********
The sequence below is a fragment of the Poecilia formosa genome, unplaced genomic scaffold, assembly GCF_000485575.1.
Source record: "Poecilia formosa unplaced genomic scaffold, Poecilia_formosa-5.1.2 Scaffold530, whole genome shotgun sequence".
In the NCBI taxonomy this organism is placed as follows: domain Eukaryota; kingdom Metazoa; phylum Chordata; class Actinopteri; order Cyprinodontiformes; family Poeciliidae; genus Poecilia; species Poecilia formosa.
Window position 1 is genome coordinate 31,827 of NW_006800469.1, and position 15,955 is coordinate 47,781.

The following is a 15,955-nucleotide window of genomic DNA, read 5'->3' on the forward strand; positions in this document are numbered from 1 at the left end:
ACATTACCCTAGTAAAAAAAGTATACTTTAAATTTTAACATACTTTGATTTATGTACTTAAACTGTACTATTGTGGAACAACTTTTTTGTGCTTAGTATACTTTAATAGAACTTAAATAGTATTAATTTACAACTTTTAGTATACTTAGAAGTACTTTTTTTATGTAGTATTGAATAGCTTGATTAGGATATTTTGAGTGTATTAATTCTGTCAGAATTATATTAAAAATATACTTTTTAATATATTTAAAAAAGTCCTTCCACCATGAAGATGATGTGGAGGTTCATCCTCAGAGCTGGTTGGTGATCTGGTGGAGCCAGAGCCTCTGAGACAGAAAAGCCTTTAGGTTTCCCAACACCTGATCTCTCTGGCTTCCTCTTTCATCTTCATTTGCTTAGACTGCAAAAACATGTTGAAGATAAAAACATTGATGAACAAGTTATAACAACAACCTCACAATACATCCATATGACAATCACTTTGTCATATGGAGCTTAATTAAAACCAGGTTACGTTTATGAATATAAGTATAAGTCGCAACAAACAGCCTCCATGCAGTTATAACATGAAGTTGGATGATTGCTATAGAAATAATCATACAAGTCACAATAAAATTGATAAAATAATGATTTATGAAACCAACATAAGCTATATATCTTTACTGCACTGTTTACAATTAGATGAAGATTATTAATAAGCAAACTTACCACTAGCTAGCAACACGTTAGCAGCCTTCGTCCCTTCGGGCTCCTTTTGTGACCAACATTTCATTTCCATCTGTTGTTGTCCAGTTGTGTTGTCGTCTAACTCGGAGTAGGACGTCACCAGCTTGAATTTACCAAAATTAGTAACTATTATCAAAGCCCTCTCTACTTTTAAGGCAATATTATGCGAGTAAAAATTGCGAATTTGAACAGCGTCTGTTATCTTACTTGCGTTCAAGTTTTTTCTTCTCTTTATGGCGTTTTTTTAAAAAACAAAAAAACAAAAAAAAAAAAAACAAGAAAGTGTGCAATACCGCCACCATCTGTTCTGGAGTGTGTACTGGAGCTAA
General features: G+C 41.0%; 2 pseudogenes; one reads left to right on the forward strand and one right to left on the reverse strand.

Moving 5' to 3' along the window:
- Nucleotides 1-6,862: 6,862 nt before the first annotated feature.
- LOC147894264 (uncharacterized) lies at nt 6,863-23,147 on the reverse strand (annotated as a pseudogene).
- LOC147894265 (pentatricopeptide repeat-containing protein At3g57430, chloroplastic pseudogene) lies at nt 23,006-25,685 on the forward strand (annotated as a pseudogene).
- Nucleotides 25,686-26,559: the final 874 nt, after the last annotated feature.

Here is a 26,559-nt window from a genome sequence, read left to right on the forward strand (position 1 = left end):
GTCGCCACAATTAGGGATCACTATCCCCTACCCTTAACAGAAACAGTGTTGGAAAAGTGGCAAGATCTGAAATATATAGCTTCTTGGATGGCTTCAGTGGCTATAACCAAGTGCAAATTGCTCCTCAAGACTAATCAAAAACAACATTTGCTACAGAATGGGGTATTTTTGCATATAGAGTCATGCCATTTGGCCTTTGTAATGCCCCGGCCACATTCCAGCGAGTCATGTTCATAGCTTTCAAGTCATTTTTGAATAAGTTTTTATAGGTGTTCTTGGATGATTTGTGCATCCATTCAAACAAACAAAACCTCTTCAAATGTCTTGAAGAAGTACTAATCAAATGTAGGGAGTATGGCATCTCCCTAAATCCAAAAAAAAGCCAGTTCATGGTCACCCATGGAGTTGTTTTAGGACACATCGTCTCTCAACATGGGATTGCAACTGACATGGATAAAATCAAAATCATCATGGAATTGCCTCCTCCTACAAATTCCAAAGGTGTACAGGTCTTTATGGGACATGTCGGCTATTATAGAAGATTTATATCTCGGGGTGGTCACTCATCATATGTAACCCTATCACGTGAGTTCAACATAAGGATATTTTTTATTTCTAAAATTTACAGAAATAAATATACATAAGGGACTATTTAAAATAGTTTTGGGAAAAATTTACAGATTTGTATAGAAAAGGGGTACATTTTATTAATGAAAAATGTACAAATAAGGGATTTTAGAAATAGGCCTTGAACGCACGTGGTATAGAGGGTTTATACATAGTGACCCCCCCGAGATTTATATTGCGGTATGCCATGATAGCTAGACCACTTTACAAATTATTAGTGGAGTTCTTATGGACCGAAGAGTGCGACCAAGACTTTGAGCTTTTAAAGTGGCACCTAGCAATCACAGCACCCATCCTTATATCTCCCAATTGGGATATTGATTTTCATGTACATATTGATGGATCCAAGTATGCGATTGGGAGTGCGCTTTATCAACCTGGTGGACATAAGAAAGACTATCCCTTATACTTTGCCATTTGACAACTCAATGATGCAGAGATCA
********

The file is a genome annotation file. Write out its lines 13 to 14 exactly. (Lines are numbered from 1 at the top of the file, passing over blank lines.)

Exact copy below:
Here is a 26,559-nt window from a genome sequence, read left to right on the forward strand (position 1 = left end):
GTCGCCACAATTAGGGATCACTATCCCCTACCCTTAACAGAAACAGTGTTGGAAAAGTGGCAAGATCTGAAATATATAGCTTCTTGGATGGCTTCAGTGGCTATAACCAAGTGCAAATTGCTCCTCAAGACTAATCAAAAACAACATTTGCTACAGAATGGGGTATTTTTGCATATAGAGTCATGCCATTTGGCCTTTGTAATGCCCCGGCCACATTCCAGCGAGTCATGTTCATAGCTTTCAAGTCATTTTTGAATAAGTTTTTATAGGTGTTCTTGGATGATTTGTGCATCCATTCAAACAAACAAAACCTCTTCAAATGTCTTGAAGAAGTACTAATCAAATGTAGGGAGTATGGCATCTCCCTAAATCCAAAAAAAAGCCAGTTCATGGTCACCCATGGAGTTGTTTTAGGACACATCGTCTCTCAACATGGGATTGCAACTGACATGGATAAAATCAAAATCATCATGGAATTGCCTCCTCCTACAAATTCCAAAGGTGTACAGGTCTTTATGGGACATGTCGGCTATTATAGAAGATTTATATCTCGGGGTGGTCACTCATCATATGTAACCCTATCACGTGAGTTCAACATAAGGATATTTTTTATTTCTAAAATTTACAGAAATAAATATACATAAGGGACTATTTAAAATAGTTTTGGGAAAAATTTACAGATTTGTATAGAAAAGGGGTACATTTTATTAATGAAAAATGTACAAATAAGGGATTTTAGAAATAGGCCTTGAACGCACGTGGTATAGAGGGTTTATACATAGTGACCCCCCCGAGATTTATATTGCGGTATGCCATGATAGCTAGACCACTTTACAAATTATTAGTGGAGTTCTTATGGACCGAAGAGTGCGACCAAGACTTTGAGCTTTTAAAGTGGCACCTAGCAATCACAGCACCCATCCTTATATCTCCCAATTGGGATATTGATTTTCATGTACATATTGATGGATCCAAGTATGCGATTGGGAGTGCGCTTTATCAACCTGGTGGACATAAGAAAGACTATCCCTTATACTTTGCCATTTGACAACTCAATGATGCAGAGATCA